Background: In most Western countries, the individual, social, and family characteristics associated with students' dropout in the general population are well documented. Yet, there is a lack of large-scale studies to establish whether these characteristics have the same influence for students with an immigrant background.
Aims: The first aim of this study was to assess the differences between first-, second-, and third-generation-plus students in terms of the individual, social, and family factors associated with school dropout. Read More
Background: Task avoidance is a significant predictor of literacy skills. However, it remains unclear whether the relation between the two is reciprocal and whether it is affected by the type of literacy outcome, who is rating children's task avoidance, and the children's gender.
Aim: The purpose of this longitudinal study was to examine the cross-lagged relations between teacher and parent ratings of children's task avoidance and different literacy skills. Read More
Background: Student affect plays a considerable role in mathematical problem solving performance, yet is rarely formally assessed. In this manuscript, an instrument and its properties are discussed to enable educational psychologists the opportunity to assess student affect.
Aims: The study was conducted to norm the CAIMPS (instrument) with gifted students. Read More
Background: Previous work indicates widespread preference for White over Black people in attitudes and behaviour. However, there are instances where Black people receive preferential treatment over White people.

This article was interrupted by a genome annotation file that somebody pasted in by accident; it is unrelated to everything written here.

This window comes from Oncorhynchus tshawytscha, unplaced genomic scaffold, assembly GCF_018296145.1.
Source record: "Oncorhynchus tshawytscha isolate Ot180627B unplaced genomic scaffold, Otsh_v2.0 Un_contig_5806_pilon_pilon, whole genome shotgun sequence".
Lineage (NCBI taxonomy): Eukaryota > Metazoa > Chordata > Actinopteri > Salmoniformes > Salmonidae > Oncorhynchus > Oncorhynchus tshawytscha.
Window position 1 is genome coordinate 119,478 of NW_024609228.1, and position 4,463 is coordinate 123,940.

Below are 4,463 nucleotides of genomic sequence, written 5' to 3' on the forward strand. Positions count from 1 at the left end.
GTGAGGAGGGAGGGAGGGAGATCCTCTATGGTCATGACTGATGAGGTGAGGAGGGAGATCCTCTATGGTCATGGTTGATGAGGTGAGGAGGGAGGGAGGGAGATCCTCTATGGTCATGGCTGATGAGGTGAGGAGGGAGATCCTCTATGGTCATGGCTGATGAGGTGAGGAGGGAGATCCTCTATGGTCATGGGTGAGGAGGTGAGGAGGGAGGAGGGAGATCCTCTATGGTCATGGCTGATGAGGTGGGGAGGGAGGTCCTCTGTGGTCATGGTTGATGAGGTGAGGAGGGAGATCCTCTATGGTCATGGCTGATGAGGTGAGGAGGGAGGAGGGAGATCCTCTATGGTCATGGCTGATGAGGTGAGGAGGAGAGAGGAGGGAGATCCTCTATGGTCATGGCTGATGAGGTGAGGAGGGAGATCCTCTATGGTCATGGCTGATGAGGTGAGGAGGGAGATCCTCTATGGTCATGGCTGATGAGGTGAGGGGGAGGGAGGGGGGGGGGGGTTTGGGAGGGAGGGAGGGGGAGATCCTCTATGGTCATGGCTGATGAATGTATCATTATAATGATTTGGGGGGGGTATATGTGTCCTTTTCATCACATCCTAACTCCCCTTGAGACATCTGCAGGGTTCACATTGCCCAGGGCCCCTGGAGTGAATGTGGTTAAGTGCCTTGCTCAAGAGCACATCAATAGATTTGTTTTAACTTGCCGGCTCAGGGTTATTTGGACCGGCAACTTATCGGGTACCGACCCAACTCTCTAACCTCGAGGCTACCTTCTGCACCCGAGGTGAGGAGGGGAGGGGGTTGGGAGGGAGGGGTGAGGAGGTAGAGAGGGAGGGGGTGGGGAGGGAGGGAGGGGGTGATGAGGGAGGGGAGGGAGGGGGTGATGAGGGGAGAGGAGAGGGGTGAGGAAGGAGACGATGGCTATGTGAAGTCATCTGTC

Aims: This study aimed to investigate whether a sample of education professionals would favour Black or White applicants to an academic honour society, and the extent to which any biases were related to conscious intentions. Read More
Background: Irish educational psychologists frequently use the Wechsler Intelligence Scale for Children - Fourth UK Edition (WISC-IV(UK) ; Wechsler, 2004, Wechsler Intelligence Scale for Children-Fourth UK Edition, London, UK, Harcourt Assessment) in clinical assessments of children with learning difficulties. Unfortunately, reliability and validity studies of the WISC-IV(UK) standardization sample have not yet been reported. Watkins et al. Read More
Background: Social relationships can serve as important risk or protective factors for child development in general, and academic adjustment in particular.